Updated on 19 July 2013
SMC Biotechnology is currently developing SMC-103 as a bone-healing device that can be delivered to the exact site of injury or damage to augment the body's natural healing process.
Singapore: SMC Biotechnology, a regenerative medicine company focused on developing carbohydrate compounds that enhance tissue regeneration, recently published data in the online journal Biomaterials, which suggests that its proprietary sugar compound SMC-103 greatly enhances bone repair.
Researchers found that affinity-selected heparan sulfate (HS) improved bone repair by increasing the bioavailability, bioactivity and half-life of the pro-healing compound, bone morphogenetic protein-2 (BMP-2). SMC-103 is a glycosaminoglycan (GAG), a naturally occurring substance composed of chains of paired sugar units. SMC Biotechnology is currently developing SMC-103 as a bone-healing device that can be delivered to the exact site of injury or damage to augment the body's natural healing process.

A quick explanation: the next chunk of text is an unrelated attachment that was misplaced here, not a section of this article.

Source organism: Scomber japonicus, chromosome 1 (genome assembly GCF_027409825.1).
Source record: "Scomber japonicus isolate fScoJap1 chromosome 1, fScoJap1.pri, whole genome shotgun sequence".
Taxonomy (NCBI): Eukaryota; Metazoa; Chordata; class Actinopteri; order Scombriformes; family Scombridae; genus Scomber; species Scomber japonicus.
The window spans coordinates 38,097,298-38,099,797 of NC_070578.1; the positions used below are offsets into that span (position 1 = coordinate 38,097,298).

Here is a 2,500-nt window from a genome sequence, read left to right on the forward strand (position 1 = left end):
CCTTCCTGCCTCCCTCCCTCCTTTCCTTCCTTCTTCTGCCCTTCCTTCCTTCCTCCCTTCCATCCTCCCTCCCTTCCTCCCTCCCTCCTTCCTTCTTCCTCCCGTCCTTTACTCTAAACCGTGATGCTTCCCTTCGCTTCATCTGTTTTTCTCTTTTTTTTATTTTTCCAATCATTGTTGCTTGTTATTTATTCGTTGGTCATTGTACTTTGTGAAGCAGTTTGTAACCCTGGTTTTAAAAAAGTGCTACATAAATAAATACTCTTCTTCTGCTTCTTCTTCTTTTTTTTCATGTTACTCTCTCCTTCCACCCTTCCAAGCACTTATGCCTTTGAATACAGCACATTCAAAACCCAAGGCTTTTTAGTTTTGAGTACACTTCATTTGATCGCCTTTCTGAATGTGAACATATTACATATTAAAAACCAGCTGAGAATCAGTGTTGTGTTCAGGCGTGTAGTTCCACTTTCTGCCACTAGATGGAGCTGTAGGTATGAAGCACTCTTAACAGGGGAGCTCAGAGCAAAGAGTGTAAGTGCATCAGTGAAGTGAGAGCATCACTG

"This is the first time that an affinity-isolated sugar has been used to aid the body's natural repair processes," said Dr Simon Cool, co-founder, SMC Biotechnology, and the lead investigator of the study. "This could have strong implications in the clinic and shows that a sugar device can be used to promote bone healing rather than the use of a bone graft taken from the patients' hip bone or the application of extra BMP-2, both of which are associated with unwanted side-effects," Dr Cool said.
The study was conducted by researchers at the Glycotherapeutics Group, Institute of Medical Biology at the Agency for Science, Technology and Research (A*Star) in Singapore. To develop a specific GAG for bone repair, Dr Cool and Dr Victor Nurcombe, co-founder of SMC Biotechnology, and fellow researchers formulated a peptide-based affinity platform to isolate a unique BMP-2 binding HS variant from commercially available preparations of HS to ensure the translation into the clinic would be cost-effective.
Their theory was that the HS variant, once bound to BMP-2 produced by the body at the site of a bone injury, would prolong the growth factor's half-life and enhance its bioactivity. When the HS variant was delivered into critical-sized bone defects in preclinical studies, it enhanced bone healing at levels comparable to BMP-2 therapy alone. The study showed that BMP-2 binds to HS with a greater affinity than other sulfated GAGs, and that the unique characteristics of HS variants isolated based on growth factor affinity, validate this technology as a platform with high therapeutic utility.